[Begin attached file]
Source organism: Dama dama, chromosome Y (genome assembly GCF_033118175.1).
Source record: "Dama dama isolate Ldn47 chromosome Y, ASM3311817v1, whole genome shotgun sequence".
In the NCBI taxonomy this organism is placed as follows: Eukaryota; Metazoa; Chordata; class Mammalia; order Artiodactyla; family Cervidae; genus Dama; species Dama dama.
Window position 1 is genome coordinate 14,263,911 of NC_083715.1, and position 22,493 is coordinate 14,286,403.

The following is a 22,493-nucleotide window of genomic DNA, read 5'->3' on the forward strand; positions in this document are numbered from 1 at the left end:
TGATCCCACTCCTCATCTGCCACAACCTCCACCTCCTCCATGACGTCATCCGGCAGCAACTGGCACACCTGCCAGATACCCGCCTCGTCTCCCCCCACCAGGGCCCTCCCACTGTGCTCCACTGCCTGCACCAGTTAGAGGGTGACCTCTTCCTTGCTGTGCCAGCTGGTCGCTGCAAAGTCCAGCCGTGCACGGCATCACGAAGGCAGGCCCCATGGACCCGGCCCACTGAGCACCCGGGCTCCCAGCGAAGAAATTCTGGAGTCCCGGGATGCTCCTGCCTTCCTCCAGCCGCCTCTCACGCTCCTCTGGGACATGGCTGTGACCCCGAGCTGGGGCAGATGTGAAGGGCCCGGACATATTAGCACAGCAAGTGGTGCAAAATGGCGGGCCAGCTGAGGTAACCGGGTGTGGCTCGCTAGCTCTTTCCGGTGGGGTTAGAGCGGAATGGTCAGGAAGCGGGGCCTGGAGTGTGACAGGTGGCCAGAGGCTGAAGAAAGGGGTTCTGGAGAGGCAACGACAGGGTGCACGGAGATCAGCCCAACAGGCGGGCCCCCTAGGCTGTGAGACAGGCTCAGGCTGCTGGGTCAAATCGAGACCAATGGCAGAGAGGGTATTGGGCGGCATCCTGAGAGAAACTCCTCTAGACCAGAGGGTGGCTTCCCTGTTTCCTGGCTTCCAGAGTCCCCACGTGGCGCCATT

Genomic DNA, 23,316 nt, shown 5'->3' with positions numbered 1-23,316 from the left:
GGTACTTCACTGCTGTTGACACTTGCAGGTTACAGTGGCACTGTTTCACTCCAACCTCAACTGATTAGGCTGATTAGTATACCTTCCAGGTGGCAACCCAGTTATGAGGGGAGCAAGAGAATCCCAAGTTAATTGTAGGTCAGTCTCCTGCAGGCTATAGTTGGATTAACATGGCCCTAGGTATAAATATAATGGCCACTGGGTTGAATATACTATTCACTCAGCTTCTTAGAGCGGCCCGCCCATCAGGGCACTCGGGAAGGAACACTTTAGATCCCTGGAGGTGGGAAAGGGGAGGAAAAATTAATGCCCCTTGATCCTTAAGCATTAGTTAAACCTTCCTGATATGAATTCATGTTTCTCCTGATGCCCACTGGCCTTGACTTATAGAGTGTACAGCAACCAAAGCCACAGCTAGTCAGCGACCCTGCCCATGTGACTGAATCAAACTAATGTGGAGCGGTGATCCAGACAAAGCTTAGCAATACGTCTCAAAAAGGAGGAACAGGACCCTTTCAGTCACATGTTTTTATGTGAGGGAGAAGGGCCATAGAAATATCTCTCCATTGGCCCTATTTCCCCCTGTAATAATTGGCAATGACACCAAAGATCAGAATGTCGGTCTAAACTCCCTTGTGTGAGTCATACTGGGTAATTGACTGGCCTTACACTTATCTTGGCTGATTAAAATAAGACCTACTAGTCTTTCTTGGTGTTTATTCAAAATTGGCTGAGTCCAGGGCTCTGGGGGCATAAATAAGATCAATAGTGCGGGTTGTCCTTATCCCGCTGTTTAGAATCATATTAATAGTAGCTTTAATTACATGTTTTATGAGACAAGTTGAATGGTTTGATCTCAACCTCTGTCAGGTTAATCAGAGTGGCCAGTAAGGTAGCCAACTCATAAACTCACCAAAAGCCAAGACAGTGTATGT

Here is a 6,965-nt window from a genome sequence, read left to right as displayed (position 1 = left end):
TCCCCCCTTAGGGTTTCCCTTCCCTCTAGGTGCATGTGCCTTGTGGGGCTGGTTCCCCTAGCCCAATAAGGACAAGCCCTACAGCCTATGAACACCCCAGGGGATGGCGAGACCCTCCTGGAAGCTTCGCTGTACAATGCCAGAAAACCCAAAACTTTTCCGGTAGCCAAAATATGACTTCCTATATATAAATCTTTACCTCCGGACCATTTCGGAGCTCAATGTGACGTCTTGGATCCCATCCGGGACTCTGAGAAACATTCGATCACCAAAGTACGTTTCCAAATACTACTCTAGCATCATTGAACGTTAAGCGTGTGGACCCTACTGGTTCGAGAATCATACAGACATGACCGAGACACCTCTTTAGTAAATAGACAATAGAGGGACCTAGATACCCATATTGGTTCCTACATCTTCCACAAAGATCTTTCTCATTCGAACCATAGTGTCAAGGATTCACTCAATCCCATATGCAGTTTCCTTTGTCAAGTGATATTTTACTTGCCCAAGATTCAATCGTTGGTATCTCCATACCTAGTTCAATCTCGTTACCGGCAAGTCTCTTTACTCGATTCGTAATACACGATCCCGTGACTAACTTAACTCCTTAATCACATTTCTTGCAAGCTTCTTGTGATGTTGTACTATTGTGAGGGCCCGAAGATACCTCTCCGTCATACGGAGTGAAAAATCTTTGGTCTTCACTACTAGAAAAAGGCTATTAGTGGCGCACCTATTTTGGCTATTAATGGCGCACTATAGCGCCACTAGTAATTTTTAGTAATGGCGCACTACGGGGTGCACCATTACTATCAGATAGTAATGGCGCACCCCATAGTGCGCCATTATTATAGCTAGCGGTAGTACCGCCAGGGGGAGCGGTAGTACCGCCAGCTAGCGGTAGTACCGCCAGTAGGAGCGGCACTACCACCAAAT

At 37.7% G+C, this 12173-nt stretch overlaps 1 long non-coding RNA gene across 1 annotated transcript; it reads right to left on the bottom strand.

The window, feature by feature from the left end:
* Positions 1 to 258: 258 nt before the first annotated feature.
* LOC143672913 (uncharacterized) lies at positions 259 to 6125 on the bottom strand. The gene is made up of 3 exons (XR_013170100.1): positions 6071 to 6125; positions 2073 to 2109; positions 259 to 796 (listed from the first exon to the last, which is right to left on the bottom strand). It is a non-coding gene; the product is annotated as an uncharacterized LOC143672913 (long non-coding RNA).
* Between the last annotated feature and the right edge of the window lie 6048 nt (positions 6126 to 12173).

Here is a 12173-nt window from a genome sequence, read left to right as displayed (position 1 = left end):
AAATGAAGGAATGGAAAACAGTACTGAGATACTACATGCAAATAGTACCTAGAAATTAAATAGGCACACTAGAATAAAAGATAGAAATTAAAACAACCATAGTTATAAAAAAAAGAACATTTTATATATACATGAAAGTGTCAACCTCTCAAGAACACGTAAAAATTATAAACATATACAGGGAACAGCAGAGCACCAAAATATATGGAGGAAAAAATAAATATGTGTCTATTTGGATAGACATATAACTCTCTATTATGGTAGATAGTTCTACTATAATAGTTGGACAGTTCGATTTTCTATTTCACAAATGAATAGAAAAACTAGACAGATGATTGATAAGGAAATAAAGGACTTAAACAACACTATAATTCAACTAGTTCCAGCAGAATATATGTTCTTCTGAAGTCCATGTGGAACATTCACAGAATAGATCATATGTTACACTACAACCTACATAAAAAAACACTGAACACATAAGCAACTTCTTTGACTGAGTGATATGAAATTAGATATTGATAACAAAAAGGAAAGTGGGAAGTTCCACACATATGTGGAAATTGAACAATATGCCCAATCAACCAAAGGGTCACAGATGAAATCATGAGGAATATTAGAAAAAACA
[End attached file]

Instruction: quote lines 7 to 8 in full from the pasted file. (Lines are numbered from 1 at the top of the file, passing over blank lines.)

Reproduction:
Genomic DNA, 23,316 nt, shown 5'->3' with positions numbered 1-23,316 from the left:
GGTACTTCACTGCTGTTGACACTTGCAGGTTACAGTGGCACTGTTTCACTCCAACCTCAACTGATTAGGCTGATTAGTATACCTTCCAGGTGGCAACCCAGTTATGAGGGGAGCAAGAGAATCCCAAGTTAATTGTAGGTCAGTCTCCTGCAGGCTATAGTTGGATTAACATGGCCCTAGGTATAAATATAATGGCCACTGGGTTGAATATACTATTCACTCAGCTTCTTAGAGCGGCCCGCCCATCAGGGCACTCGGGAAGGAACACTTTAGATCCCTGGAGGTGGGAAAGGGGAGGAAAAATTAATGCCCCTTGATCCTTAAGCATTAGTTAAACCTTCCTGATATGAATTCATGTTTCTCCTGATGCCCACTGGCCTTGACTTATAGAGTGTACAGCAACCAAAGCCACAGCTAGTCAGCGACCCTGCCCATGTGACTGAATCAAACTAATGTGGAGCGGTGATCCAGACAAAGCTTAGCAATACGTCTCAAAAAGGAGGAACAGGACCCTTTCAGTCACATGTTTTTATGTGAGGGAGAAGGGCCATAGAAATATCTCTCCATTGGCCCTATTTCCCCCTGTAATAATTGGCAATGACACCAAAGATCAGAATGTCGGTCTAAACTCCCTTGTGTGAGTCATACTGGGTAATTGACTGGCCTTACACTTATCTTGGCTGATTAAAATAAGACCTACTAGTCTTTCTTGGTGTTTATTCAAAATTGGCTGAGTCCAGGGCTCTGGGGGCATAAATAAGATCAATAGTGCGGGTTGTCCTTATCCCGCTGTTTAGAATCATATTAATAGTAGCTTTAATTACATGTTTTATGAGACAAGTTGAATGGTTTGATCTCAACCTCTGTCAGGTTAATCAGAGTGGCCAGTAAGGTAGCCAACTCATAAACTCACCAAAAGCCAAGACAGTGTATGT